In Conversation With Leila O....
Leila O. is an avid reader and Instagrammer currently living in Nagoya, Japan.
Some of her favourite books include Animal Farm by George Orwell and Of Mice and Men by John Steinbeck.
Tell us a bit about yourself?
I'm Leila, or Lei for short, born in Japan but moved back and forth between the US and Japan. Now in Nagoya. I prefer my coffee black and tea straight, both piping hot all year round. I prefer to stay in than go out. If you have a dog, cat or bird, brace yourself for the deluge of questions my affinity for them will rain upon you. I like to read a lot.
If you could only wear one colour for the rest of your life, what would it be and why?
Black. Black never goes out of style (^.^).
Where must we all travel at least once in our lives?
Japan! There are so many wonderful places to see from Hokkaido to Okinawa, from the tippy top to the bottom. There's such a harmonious dichotomy between modernity and the traditional.
You are compiling a weekend/road trip playlist. What do you add to it?
Music is nice. But for long stretches of time...I prefer listening to podcasts. It's comforting to listen to people talk. Some podcast can be a bit weighty so it helps to sprinkle in some lighthearted banter in between. My top picks are:
Sword and Scale (True Crime Podcast)
Criminal (True Crime Podcast)
Stuff You Should Know (Educational Podcast)
Sawbones (Medical History/Comedy Podcast)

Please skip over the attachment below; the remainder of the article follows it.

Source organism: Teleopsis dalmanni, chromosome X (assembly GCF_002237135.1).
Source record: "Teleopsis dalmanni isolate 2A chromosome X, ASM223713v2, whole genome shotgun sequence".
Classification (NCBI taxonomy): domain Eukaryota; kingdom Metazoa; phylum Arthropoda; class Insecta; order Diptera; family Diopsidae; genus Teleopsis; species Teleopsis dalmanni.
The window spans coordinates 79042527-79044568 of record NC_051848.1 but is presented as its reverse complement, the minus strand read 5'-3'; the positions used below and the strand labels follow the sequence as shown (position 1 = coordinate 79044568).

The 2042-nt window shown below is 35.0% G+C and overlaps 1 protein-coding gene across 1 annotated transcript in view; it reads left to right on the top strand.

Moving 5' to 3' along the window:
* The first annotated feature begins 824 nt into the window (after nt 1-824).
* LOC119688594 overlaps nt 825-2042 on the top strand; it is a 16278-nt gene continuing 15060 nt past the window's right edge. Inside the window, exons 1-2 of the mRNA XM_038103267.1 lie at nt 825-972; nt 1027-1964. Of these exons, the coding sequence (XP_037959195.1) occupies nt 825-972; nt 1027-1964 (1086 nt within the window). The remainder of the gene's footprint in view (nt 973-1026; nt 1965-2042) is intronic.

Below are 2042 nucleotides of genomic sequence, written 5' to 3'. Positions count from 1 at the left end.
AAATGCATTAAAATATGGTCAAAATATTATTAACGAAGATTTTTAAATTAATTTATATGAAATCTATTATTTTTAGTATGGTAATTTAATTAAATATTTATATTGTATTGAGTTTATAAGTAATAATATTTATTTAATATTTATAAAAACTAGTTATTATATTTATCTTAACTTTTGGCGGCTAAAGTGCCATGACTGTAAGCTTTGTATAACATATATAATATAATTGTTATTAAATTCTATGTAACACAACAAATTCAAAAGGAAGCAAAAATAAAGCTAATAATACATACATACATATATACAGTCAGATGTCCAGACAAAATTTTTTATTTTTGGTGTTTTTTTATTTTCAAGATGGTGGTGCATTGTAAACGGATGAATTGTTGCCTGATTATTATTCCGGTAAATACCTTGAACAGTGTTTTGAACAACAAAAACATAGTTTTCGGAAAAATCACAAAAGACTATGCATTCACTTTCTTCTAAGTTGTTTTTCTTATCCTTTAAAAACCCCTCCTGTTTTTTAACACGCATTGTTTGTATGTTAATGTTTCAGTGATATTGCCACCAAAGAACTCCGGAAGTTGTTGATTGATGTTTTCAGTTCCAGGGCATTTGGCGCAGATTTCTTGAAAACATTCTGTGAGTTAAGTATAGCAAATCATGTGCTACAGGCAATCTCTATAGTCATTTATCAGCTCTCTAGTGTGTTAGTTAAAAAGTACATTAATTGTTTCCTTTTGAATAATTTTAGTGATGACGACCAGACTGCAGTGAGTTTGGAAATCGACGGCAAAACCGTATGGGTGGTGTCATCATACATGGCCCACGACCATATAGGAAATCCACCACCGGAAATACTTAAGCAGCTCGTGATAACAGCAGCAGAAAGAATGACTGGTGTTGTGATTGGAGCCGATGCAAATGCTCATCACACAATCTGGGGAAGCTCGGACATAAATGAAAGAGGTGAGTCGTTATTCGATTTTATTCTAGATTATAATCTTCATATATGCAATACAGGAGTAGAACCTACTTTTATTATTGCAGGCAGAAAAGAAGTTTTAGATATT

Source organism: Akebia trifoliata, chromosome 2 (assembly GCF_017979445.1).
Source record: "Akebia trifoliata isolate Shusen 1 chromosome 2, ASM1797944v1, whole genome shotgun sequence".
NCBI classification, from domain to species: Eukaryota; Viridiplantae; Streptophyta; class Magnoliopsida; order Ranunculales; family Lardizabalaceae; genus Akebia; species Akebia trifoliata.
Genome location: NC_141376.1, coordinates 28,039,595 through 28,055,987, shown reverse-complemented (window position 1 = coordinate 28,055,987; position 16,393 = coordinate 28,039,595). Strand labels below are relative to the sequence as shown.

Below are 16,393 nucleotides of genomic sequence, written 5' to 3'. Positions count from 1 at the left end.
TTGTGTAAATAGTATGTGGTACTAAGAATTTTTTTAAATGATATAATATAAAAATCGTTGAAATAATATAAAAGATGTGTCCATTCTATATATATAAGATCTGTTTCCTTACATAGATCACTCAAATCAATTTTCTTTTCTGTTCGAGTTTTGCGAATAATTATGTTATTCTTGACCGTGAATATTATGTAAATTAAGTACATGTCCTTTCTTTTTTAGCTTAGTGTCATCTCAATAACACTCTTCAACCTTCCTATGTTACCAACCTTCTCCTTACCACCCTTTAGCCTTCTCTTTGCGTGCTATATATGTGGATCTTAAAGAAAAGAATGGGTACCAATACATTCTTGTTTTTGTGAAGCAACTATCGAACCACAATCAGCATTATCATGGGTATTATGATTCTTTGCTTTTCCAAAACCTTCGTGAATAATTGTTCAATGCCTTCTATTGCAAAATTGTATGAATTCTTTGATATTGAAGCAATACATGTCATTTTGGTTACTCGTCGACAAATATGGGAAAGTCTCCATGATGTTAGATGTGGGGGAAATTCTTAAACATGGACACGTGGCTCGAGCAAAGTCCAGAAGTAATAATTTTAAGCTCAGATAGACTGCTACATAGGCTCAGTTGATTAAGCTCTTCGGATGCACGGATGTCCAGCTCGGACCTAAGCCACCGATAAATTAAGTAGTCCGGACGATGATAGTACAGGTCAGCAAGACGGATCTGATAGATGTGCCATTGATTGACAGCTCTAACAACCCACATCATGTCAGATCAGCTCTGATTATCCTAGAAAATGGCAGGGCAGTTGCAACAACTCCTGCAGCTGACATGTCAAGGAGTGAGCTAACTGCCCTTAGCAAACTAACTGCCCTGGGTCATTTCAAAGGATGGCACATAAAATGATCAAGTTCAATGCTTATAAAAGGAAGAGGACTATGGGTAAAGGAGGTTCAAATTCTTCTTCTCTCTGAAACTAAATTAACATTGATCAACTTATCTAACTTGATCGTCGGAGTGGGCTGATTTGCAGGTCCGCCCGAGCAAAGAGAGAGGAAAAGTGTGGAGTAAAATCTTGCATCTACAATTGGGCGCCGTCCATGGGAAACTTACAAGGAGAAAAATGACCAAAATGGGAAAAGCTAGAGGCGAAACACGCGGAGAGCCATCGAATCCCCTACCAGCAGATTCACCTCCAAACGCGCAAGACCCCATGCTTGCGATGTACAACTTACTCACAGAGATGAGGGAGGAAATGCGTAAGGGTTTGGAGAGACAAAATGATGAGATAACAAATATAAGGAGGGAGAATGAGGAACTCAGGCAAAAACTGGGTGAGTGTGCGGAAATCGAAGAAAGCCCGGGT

The Adventure Zone (Dungeons and Dragons Podcast)
Oh No Ross and Carrie (Investigative Journalism Podcast)
International Waters (Comedy Podcast)
Ear Hustle (Journalistic Podcast)
Stop Podcasting Yourself (Comedy Podcast)
You are about to go on a holiday, what book do you bring?
I'd bring my current read so I can finish it. And one unlikely read, the book I had been putting off for a while, so I'd be most inclined to reach for it.
You can write a book in any genre. What would it be and why?
Children's books. That is where my reading hobby started, and it still holds a precious place in my heart. Writing for children would be a dream, even if it is just one book. I'm hoping to partner with an illustrator to get this started. Fingers crossed!
What are your favourite book/s?
The first few that spring to mind are:
Animal Farm by George Orwell
Of Mice and Men by John Steinbeck
Matilda by Roald Dahl
The Haunting of Hill House by Shirley Jackson
One Flew Over the Cuckoo's Nest by Ken Kesey
The Woman in the Dunes by Kobo Abe
To Kill a Mockingbird by Harper Lee
Slaughterhouse Five by Kurt Vonnegut
Musashi by Eiji Yoshikawa
...and so many more! I can go on and on.
What is one of the strangest books you have read?
The one book that comes to mind is The Box Man by Kobo Abe. The story follows the phenomenon of Box Men, men who chose to abandon their stable, established lives to live in a box. They are different from the homeless and beggars; the box is taller than it is wide and functions like a hermit crab's shell. They observe the world through a slit cut at eye-level in the box and wander the streets simply watching people without wanting to be seen. They are voyeurs.
Surprisingly, I did not enjoy this. This should have been more engrossing, but it's not. After reading Abe's The Woman in the Dunes, I had expected more than this. Read that instead.
Do you have a favourite quote from an author?
"I urge you to please notice when you are happy, and exclaim or murmur or think at some point, "if this isn't nice, I don't know what is."" - Kurt Vonnegut
Do you have any advice for when it comes to reading?
If you're looking for interesting books to read, try to tackle the recommended reading list from middle school and high school. These are considered classics and carry literary importance for a reason, so why not find out why? If you'd read them once then, try rereading them now. It is surprising how much our adolescent brain might have missed. It's an endeavor I am currently undertaking and it has been a thrill!